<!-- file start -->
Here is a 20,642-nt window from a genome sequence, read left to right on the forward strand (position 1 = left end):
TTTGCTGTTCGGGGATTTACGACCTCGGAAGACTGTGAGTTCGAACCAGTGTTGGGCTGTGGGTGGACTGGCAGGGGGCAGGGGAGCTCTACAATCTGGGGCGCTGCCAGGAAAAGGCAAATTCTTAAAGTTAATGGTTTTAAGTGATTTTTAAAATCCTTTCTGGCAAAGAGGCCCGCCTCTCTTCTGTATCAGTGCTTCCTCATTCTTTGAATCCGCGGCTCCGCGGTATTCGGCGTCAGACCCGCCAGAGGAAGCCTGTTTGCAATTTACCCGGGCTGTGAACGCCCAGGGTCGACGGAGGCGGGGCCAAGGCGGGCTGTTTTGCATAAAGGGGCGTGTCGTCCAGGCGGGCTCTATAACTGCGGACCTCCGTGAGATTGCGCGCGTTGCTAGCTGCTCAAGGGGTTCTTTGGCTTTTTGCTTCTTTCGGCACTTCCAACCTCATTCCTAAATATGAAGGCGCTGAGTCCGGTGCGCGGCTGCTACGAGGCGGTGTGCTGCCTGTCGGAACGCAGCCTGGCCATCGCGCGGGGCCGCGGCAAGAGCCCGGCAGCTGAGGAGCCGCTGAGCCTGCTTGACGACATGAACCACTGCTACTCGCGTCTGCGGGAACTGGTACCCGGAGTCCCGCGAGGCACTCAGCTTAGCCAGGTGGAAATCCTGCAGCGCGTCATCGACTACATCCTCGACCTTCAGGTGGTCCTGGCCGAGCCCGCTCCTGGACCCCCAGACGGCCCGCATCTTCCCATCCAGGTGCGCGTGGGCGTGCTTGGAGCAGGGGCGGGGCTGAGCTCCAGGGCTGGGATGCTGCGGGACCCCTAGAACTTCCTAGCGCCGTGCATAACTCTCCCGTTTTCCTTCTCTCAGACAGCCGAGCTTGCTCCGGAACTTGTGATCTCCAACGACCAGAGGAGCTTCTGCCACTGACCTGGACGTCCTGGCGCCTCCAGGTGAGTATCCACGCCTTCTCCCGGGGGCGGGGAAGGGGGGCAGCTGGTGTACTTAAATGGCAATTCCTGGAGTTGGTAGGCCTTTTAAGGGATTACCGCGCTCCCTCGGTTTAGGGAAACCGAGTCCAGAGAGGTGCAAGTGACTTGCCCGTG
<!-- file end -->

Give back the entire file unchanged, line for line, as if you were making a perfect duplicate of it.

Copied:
Here is a 20,642-nt window from a genome sequence, read left to right on the forward strand (position 1 = left end):
TTTGCTGTTCGGGGATTTACGACCTCGGAAGACTGTGAGTTCGAACCAGTGTTGGGCTGTGGGTGGACTGGCAGGGGGCAGGGGAGCTCTACAATCTGGGGCGCTGCCAGGAAAAGGCAAATTCTTAAAGTTAATGGTTTTAAGTGATTTTTAAAATCCTTTCTGGCAAAGAGGCCCGCCTCTCTTCTGTATCAGTGCTTCCTCATTCTTTGAATCCGCGGCTCCGCGGTATTCGGCGTCAGACCCGCCAGAGGAAGCCTGTTTGCAATTTACCCGGGCTGTGAACGCCCAGGGTCGACGGAGGCGGGGCCAAGGCGGGCTGTTTTGCATAAAGGGGCGTGTCGTCCAGGCGGGCTCTATAACTGCGGACCTCCGTGAGATTGCGCGCGTTGCTAGCTGCTCAAGGGGTTCTTTGGCTTTTTGCTTCTTTCGGCACTTCCAACCTCATTCCTAAATATGAAGGCGCTGAGTCCGGTGCGCGGCTGCTACGAGGCGGTGTGCTGCCTGTCGGAACGCAGCCTGGCCATCGCGCGGGGCCGCGGCAAGAGCCCGGCAGCTGAGGAGCCGCTGAGCCTGCTTGACGACATGAACCACTGCTACTCGCGTCTGCGGGAACTGGTACCCGGAGTCCCGCGAGGCACTCAGCTTAGCCAGGTGGAAATCCTGCAGCGCGTCATCGACTACATCCTCGACCTTCAGGTGGTCCTGGCCGAGCCCGCTCCTGGACCCCCAGACGGCCCGCATCTTCCCATCCAGGTGCGCGTGGGCGTGCTTGGAGCAGGGGCGGGGCTGAGCTCCAGGGCTGGGATGCTGCGGGACCCCTAGAACTTCCTAGCGCCGTGCATAACTCTCCCGTTTTCCTTCTCTCAGACAGCCGAGCTTGCTCCGGAACTTGTGATCTCCAACGACCAGAGGAGCTTCTGCCACTGACCTGGACGTCCTGGCGCCTCCAGGTGAGTATCCACGCCTTCTCCCGGGGGCGGGGAAGGGGGGCAGCTGGTGTACTTAAATGGCAATTCCTGGAGTTGGTAGGCCTTTTAAGGGATTACCGCGCTCCCTCGGTTTAGGGAAACCGAGTCCAGAGAGGTGCAAGTGACTTGCCCGTG